Exclusion, behaviour, mental health, happiness and children – a Nightingale moment?

Exclusion, behaviour, mental health, happiness and children – a Nightingale moment?

Emotional health in childhood ‘is the key to future happiness

A London School of Economics study “What Predicts a Successful Life? A Life-course Model of Well-being” (Economic Journal 2014) offered “a completely new perspective on which factors contribute most to a satisfying life”, namely wellbeing, challenging “the basic assumption of educational policy in recent years – that academic achievement matters more than anything else”. (Guardian Nov 18 2014)

A basic assumption? It certainly drove former education secretary Michael Gove’s instruction schools to focus on academic excellence, and away form what he termed “peripheral” issues such as children’s moral, social and cultural development. Gove’s successor, Nicky Morgan, pledged to reverse this approach, but despite the pledge if anything the focus since then on academic outcomes has intensified, with these other needs trailing in the dust.

A very recent article in the Guardian reported on UK Ministers piloting New-York-style problem-solving courts, in which judges review the progress of offenders after they are sentenced to try to keep them out of jail. Problem-solving courts use non-custodial punishments and repeat attendance of an offender before a judge for regular assessment. This isn’t a new idea. Michael Gove, in another role as former justice secretary for a year from 2015 to 2016, was enthusiastic about the approach after he’d met some of the US judges who run these courts, but wasn’t in post long enough to make anything happen. The new white paper also contains a plans to review how the justice system supports offenders with conditions such as autism, ADHD and dyslexia. 

From our educational perspective, people in these groups are much more likely to be permanently excluded from school and subsequently much more likely to be imprisoned than their peers. In schools we can, or we could, match the court problem-solving initiative with early help for children to reduce the chances they set off along the “pipeline to prison” by displacing exclusion as the so-called “last resort”.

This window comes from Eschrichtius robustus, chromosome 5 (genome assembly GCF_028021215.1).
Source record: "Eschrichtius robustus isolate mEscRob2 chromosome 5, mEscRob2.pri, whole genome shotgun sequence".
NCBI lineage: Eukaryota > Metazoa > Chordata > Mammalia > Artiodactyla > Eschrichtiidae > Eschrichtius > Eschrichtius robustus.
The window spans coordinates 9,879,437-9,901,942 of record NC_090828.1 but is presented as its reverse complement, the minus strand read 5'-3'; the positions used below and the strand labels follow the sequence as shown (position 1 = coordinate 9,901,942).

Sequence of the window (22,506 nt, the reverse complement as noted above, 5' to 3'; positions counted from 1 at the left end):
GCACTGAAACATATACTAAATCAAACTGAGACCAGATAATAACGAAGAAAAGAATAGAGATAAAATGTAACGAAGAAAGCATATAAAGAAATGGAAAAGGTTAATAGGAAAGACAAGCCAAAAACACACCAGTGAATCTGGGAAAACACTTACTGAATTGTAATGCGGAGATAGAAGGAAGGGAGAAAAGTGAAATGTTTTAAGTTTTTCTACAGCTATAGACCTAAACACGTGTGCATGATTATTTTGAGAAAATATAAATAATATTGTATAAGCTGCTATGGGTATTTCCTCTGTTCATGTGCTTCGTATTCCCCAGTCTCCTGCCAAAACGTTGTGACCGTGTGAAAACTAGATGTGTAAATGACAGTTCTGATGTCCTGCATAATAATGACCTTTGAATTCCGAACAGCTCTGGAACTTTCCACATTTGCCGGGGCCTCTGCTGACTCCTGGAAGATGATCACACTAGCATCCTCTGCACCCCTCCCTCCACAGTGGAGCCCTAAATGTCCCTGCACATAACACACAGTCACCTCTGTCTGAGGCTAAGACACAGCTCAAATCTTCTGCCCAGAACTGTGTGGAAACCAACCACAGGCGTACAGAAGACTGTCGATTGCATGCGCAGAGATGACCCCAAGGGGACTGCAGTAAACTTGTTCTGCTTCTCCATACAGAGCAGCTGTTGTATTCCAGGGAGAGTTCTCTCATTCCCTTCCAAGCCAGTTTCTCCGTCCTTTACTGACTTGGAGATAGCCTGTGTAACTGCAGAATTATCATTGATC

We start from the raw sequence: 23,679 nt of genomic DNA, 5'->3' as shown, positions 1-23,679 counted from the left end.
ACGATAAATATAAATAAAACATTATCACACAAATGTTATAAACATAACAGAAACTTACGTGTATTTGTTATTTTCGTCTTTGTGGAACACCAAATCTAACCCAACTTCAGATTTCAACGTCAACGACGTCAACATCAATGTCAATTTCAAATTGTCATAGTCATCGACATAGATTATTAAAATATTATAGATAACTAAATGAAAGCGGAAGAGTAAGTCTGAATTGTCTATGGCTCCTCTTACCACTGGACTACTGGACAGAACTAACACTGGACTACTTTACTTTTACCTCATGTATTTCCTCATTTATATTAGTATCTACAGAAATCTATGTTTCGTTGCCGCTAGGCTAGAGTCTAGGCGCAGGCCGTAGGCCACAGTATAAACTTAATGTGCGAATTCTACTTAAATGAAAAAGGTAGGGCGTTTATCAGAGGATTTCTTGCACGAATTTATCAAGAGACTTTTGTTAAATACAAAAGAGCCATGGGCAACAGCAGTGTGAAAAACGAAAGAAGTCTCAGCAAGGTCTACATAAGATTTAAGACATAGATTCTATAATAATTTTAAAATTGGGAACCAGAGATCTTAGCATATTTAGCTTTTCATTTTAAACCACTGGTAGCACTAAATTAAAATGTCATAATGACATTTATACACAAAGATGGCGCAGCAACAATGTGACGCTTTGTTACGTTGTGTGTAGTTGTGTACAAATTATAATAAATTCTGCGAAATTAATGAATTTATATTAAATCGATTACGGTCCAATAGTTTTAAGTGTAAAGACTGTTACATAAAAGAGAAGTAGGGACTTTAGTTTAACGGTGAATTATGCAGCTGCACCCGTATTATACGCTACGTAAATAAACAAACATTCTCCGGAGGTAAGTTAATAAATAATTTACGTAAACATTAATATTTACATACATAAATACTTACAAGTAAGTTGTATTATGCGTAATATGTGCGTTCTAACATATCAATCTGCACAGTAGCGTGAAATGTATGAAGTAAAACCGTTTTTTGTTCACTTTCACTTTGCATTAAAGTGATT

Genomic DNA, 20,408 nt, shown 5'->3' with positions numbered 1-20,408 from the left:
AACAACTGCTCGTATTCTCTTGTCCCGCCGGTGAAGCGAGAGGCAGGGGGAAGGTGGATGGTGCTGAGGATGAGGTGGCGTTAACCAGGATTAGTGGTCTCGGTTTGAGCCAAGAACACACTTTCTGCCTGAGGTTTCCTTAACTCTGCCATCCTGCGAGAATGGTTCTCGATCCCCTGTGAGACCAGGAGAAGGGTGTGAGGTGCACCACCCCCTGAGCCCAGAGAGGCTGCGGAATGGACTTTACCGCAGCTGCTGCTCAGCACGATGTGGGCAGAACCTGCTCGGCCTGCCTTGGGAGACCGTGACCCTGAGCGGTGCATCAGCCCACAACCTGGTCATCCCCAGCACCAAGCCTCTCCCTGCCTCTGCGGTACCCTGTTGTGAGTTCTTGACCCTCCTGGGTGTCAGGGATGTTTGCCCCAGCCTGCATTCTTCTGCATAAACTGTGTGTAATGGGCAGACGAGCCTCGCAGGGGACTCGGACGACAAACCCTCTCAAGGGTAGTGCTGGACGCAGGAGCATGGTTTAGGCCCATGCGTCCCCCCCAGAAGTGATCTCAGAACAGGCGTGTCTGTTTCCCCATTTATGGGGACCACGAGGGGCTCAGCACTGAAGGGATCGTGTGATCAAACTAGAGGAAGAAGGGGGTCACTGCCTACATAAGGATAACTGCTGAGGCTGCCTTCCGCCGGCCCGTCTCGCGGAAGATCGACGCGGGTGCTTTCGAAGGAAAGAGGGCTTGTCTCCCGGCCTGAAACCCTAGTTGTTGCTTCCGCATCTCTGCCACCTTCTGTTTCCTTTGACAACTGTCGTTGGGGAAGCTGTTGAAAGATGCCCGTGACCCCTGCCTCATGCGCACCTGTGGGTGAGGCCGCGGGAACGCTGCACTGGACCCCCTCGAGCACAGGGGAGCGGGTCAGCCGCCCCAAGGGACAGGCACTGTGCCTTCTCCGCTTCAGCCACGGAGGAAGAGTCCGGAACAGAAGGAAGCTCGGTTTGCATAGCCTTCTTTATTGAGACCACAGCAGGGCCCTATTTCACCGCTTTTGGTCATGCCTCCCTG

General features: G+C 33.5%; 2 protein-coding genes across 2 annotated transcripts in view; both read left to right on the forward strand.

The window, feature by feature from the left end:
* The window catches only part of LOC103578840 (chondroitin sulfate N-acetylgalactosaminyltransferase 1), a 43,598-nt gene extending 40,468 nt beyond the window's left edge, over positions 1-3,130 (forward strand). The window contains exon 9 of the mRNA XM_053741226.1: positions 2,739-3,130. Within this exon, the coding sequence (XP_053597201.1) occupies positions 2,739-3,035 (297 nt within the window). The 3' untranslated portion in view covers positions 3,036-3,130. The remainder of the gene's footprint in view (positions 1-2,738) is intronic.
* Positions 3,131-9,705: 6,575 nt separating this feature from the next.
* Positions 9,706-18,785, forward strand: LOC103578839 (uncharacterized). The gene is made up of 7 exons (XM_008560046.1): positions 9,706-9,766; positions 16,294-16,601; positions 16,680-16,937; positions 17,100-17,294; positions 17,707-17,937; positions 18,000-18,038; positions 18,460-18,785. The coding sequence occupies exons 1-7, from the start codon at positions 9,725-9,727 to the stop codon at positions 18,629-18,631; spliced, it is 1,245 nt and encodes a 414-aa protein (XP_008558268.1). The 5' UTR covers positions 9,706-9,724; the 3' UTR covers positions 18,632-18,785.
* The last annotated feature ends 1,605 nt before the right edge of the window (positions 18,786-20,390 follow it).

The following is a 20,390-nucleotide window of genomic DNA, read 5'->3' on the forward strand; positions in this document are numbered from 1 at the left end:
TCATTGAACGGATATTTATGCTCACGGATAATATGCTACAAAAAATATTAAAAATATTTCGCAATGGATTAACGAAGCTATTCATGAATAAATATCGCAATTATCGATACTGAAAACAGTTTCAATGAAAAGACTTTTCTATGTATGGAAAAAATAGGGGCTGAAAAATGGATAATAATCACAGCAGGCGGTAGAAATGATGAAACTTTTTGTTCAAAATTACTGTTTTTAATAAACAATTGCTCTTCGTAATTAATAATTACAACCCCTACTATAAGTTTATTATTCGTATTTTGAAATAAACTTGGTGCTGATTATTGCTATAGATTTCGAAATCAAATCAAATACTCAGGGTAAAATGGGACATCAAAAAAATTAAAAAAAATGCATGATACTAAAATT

Bearing these things in mind, should we, could we, will we do anything different to what we were did before Covid19? 


Let’s look at exclusion from school, the ‘last resort’ punishment of typical Behaviour Management. It’s systematically deployed against children who break school rules too often or too seriously. It  targets children with additional educational needs, those with disabilities such as Autism and Attention Deficit Hyperactivity disorder, those from ethnic minorities such as Black teenagers and Traveller children, and children in the Care system. The same ones whom we find later in prison. 

In the new world of Covid19, has ‘exclusion’ taken on a new meaning? Millions of children and young people were ‘excluded’ in March this year and have only just been allowed back, under stricter and tighter rules and regulations.  

As the most severe sanction permitted in schools, we could assume that period of FTE (fixed term exclusion) paralleling “short sharp shock” judicial sentences, should be a sufficiently adverse experience to guarantee that every erring subsequently follows every rule, error-free. 

But we see from school data that children can clock up repeated FTEs, demonstrating the failure of punishment to prevent re-offending in schools as in the courts, eventually getting enough marks on their scorecard to qualify for the ultimate last resort, PEX (permanent exclusion). 

And surely, having experienced the apex punishment of a PEX, these errant children should become remodelled to be model citizens of school and the wide world, shouldn’t they? 

Apparently not, since the many young people in jails are PEXers. PEX seems as futile as FTE as the way to teach, or coerce, children to behave in ways that keep us and them happy, safe and productive.   


So how should we go about forming covid19-shaped schools?  

One response to behaviour, strongly favoured by the DfE, is to put everything into the pre-pandemic box, with the routine use of punishment to control ‘bad’ behaviour, hitting children hard with exclusion as the weapon of choice if they go wrong.